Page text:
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Extracellular Components and Connections B etween C ells H elp C oordinate Cellular A ctivities. Kate Rowe, Kylina John, Jacqueline Enriquez. Content:. Cell Walls of Plants Intercellular Junctions of Plant Cells ECM of Animal Cells Intercellular Junctions of Animal Cells.

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extracellular components and connections b etween c ells h elp c oordinate cellular a ctivities

Extracellular Components and Connections Between Cells Help Coordinate Cellular Activities

Kate Rowe, Kylina John, Jacqueline Enriquez

content
Content:
  • Cell Walls of Plants
  • Intercellular Junctions of Plant Cells
  • ECM of Animal Cells
  • Intercellular Junctions of Animal Cells
how the cell wall helps coordinate cellular activity
How the cell wall helps coordinate cellular activity
  • Protects the plant cell
  • Maintains its shape
  • Prevents excessive uptake of water
break down of cell wall
Break Down of Cell Wall
  • Primary Cell Wall thin and flexible
  • Middle Lamella sticky, thin layer of pectins
  • Secondary Cell Wall strong durable matrix
cell walls of plants
Cell Walls of Plants

Secondary Cell Wall

Cell Membrane

Primary Cell Wall

Middle Lamella

slide6

Intercellular Junctions in Plants

Plasmodesmata:

channels in which plant cell walls are perforated with.

Functions of plasmodesmata include:

-Allowing cytosol to pass through, which connects cells to unify plant into one living thing.

-Water and small solutes pass from cell to cell.

-Macromolecules pass through and are transported on cytoskeleton.

what is the extracellular matrix ecm
What is the extracellular matrix (ECM)?
  • Something that is made by virtually all multi-cellular organisms.
  • Elaborate covering outside animal cell membranes, occupying the space between cells. It is composed of:
    • Collagen, proteoglycans, and fibronectin, which the cell secretes.
    • Different from the plant extracellular matrix, which is composed of cellulose.
  • Many ECM components are involved in cell-to-cell interactions.
components of the ecm
Components of the ECM
  • Collagen
    • Most abundant glycoprotein (about half of the total protein in the body).
    • Forms strong fibers outside of the cell.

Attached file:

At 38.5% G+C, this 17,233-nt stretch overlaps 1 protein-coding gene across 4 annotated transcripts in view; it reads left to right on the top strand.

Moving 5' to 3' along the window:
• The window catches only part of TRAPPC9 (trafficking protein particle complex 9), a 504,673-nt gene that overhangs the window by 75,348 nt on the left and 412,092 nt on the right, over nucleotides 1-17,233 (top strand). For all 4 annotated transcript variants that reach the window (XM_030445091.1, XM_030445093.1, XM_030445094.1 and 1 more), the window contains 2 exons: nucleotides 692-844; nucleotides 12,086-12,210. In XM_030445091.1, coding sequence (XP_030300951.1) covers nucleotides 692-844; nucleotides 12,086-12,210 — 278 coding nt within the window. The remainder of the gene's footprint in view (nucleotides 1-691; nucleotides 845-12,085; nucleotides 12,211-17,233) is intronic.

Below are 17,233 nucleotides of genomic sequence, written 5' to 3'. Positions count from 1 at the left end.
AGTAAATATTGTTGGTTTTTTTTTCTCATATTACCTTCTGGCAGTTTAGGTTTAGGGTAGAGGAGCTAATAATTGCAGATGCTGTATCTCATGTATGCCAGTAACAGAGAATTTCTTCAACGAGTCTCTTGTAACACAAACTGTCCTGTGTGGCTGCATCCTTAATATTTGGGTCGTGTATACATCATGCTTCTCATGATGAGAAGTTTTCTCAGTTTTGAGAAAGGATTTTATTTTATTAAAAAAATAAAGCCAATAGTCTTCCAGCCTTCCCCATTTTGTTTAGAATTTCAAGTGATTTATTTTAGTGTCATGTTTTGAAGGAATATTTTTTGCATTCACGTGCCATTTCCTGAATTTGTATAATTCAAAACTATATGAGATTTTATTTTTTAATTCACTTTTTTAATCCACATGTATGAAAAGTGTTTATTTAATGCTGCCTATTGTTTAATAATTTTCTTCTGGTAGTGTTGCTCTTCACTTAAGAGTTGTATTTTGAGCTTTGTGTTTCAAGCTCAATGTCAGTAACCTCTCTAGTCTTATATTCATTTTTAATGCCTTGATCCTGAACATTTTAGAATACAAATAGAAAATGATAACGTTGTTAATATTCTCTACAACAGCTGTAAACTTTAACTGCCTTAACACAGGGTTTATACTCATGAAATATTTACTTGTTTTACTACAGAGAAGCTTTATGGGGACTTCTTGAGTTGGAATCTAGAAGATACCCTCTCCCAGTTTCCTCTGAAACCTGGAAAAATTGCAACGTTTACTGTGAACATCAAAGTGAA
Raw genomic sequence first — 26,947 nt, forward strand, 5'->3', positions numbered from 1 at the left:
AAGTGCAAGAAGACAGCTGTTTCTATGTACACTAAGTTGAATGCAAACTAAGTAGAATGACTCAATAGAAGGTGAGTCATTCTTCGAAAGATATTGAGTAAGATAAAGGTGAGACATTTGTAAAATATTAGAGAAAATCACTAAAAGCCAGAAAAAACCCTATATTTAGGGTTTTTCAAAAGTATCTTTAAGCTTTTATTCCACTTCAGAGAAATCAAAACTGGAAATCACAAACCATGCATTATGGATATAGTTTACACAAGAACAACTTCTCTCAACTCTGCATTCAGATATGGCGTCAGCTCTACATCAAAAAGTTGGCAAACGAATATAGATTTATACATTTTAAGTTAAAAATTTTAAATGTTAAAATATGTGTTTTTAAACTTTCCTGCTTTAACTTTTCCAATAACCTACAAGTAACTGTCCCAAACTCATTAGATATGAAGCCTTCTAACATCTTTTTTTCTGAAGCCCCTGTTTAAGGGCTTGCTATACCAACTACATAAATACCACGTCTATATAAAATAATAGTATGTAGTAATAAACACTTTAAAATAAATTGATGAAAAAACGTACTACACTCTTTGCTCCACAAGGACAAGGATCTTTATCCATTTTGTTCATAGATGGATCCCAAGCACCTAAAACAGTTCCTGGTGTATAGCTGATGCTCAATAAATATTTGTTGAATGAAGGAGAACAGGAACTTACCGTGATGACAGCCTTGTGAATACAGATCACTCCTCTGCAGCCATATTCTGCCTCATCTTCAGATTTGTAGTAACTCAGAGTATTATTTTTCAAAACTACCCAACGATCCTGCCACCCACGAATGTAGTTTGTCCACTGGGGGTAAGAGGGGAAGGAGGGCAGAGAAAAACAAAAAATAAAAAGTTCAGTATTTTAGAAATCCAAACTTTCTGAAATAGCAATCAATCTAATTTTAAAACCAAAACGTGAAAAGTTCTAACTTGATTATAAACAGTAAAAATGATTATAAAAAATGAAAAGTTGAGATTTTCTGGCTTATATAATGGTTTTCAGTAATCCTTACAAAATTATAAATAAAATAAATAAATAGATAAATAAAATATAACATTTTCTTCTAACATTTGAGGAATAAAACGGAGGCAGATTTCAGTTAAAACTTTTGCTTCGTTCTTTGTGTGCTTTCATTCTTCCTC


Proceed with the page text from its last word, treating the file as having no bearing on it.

• Fibers are embedded in a network made of proteoglycans.
  • Proteoglycans
    • Collagen fibers are embedded in a network made from proteoglycans.
    • Are another class of glycoproteins that consists of a small core protein with many carbohydrate chains covalently attached.
    • Large complexes can form when hundreds of proteoglycans become non-covalently attached to a single long polysaccharide molecule.
components cont
Components (cont.)
  • Fibronectin
    • Glycoprotein that attaches the ECM to the cell itself.
    • Binds to cell surface receptors called integrins, which are built into the plasma membrane of the cell.
  • Integrins
    • Cell surface receptor that connects to fibronectin, which attaches to the ECM
    • Span the membrane and bind on their cytoplasmic side to associated proteins attached to microfilaments of the cytoskeleton.
    • Transmit’s changes between the ECM and the cytoskeleton – it integrates changes occurring outside and inside the cell.
slide11

Polysaccharide

molecule

Proteoglycan

complex

Collagen

EXTRACELLULAR FLUID

Carbo-

hydrates

Fibronectin

Core

protein

Integrins

Proteoglycan

molecule

Plasma

membrane

Proteoglycan complex

CYTOPLASM

Micro-

filaments

Fig. 6-30

ecm effect on behavior
ECM Effect on Behavior
  • By communicating with a cell through integrins, the ECM can regulate a cell’s behavior.
  • ECM can influence the activity of genes in the nucleus.
    • Speculated that information probably reaches the nucleus by a combination of chemical and mechanical signaling pathways.
      • Mechanical includes fibronectin, integrins, and microfilaments of the cytoskeleton.
      • The cytoskeleton may then trigger chemical signaling pathways inside the cell, leading to changes in the proteins being made by the cell and therefore in its function.
  • The ECM may help coordinate the behavior of all the cells within that tissue.
    • Direct connections (intercellular junctions) between cells also function in this coordination.
intercellular junctions in animal cells
Intercellular Junctions in Animal Cells
  • Tight Junctions: Specific proteins bind cell membranes which are pressed against each other.
    • Function: Tight Junctions prevent extracellular fluid from leaking across epithelial cells.
intercellular junctions in animal cells1
Intercellular Junctions in Animal Cells
  • Desmonsomes: also known as “anchoring junctions,” desmonsomes are like rivets that fasten cells together.
    • Desmonsomes are anchored to the cytoplasm by filaments made of keratin proteins.
intercellular junctions in animal cells2
Intercellular Junctions in Animal Cells
  • Gap Junctions: also known as “communicating junctions,” gap junctions act as cytoplasmic channels between cells.
    • Function: Each pore is surrounded by membrane proteins which allow ions, sugars, amino acids, and other things cells need to pass from cell to cell.